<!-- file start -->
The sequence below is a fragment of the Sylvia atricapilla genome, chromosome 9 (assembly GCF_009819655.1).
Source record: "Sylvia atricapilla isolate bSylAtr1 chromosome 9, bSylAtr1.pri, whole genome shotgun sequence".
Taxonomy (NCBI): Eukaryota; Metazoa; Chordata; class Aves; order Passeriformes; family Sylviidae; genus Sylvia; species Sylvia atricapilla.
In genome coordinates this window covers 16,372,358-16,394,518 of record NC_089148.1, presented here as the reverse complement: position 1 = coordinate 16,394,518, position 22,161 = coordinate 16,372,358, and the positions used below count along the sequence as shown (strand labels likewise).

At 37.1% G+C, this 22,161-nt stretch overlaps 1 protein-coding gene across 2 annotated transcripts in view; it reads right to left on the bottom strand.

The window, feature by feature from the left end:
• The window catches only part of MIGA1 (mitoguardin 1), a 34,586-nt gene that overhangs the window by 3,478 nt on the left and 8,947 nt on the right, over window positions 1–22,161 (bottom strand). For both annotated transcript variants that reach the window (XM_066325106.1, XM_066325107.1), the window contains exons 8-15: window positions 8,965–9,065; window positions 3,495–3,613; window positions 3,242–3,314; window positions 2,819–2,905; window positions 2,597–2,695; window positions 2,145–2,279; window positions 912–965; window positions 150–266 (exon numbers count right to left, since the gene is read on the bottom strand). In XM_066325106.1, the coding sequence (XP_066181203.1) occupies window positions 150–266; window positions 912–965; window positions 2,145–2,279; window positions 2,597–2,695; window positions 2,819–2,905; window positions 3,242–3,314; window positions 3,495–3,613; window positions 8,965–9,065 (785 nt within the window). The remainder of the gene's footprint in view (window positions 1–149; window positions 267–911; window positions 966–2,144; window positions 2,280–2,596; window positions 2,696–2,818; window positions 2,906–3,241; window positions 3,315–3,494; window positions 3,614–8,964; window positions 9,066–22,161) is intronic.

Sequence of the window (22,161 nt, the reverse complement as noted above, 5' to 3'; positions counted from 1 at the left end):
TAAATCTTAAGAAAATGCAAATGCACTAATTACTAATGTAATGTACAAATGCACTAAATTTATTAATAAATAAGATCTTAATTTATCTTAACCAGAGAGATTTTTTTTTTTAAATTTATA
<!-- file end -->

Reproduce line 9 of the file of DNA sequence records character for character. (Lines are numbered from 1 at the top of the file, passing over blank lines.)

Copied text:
TAAATCTTAAGAAAATGCAAATGCACTAATTACTAATGTAATGTACAAATGCACTAAATTTATTAATAAATAAGATCTTAATTTATCTTAACCAGAGAGATTTTTTTTTTTAAATTTATA